The Monthly messenger: a repository of information : comprising original articles on various subjects, and select and elegant extracts from the writings of both ancient and modern authors : interspersed wih remarks critical and explanatory

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J. Watson, 1840 - 236 Seiten
 

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Seite 38 - In my distress I called upon the Lord, and cried unto my God : he heard my voice out of his temple, and my cry came before him, even into his ears. Then the earth shook and trembled; the foundations also of the hills moved and were shaken, because he was wroth.
Seite 38 - Thou canst not see my face : for there shall no man see me,
Seite 19 - O how canst thou renounce the boundless store Of charms which Nature to her votary yields ? The warbling woodland, the resounding shore, The pomp of groves, and garniture of fields...
Seite 39 - And they heard the voice of the Lord God walking in the garden in the cool of the day : and Adam and his wife hid themselves from the presence of the Lord God amongst the trees of the garden.
Seite 109 - And Solomon's wisdom excelled the wisdom of all the children of the east country, and all the wisdom of Egypt.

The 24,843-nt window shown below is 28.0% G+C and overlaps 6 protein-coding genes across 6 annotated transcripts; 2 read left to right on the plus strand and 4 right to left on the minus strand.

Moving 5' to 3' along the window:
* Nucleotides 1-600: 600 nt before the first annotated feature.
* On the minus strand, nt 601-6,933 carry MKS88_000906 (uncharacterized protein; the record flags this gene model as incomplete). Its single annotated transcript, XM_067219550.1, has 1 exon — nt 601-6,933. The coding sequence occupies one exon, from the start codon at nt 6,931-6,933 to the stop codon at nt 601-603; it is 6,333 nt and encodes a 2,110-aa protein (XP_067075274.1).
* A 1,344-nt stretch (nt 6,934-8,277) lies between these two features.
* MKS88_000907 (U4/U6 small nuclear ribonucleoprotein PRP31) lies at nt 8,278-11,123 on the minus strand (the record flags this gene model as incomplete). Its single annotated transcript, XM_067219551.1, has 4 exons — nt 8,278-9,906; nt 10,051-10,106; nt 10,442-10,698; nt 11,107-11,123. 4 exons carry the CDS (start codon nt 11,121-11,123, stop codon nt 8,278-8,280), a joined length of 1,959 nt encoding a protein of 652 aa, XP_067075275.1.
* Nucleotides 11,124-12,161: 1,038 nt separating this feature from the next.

Seite 46 - I will greatly rejoice in the Lord, my soul shall be joyful in my God ; for he hath clothed me with the garments of salvation, he hath covered me with the robe of righteousness, as a bridegroom decketh himself with ornaments, and as a bride adorneth herself with her jewels.
Seite 38 - He bowed the heavens also, and came down : and darkness was under his feet. And he rode upon a cherub, and did fly : yea, he did fly upon the wings of the wind.
Seite 215 - And Adam lived an hundred and thirty years, and begat a son in his own likeness, after his image; and called his name Seth...
Seite 216 - And unto Adam he said, Because thou hast hearkened unto the voice of thy wife, and hast eaten of the tree, of which I commanded thee, saying, Thou shall not eat of it: cursed is the ground for thy sake; in sorrow shalt thou eat of it all the days of thy life...
Seite 27 - ... robes. Reasoners of such a temper were scarcely inclined to wrangle about their respective modes of faith, or of worship. It was indifferent to them what shape the folly of the multitude might choose to assume ; and they approached, with the same inward contempt, and the same external reverence, the altars of the Libyan, the Olympian, or the Capitoline Jupiter.

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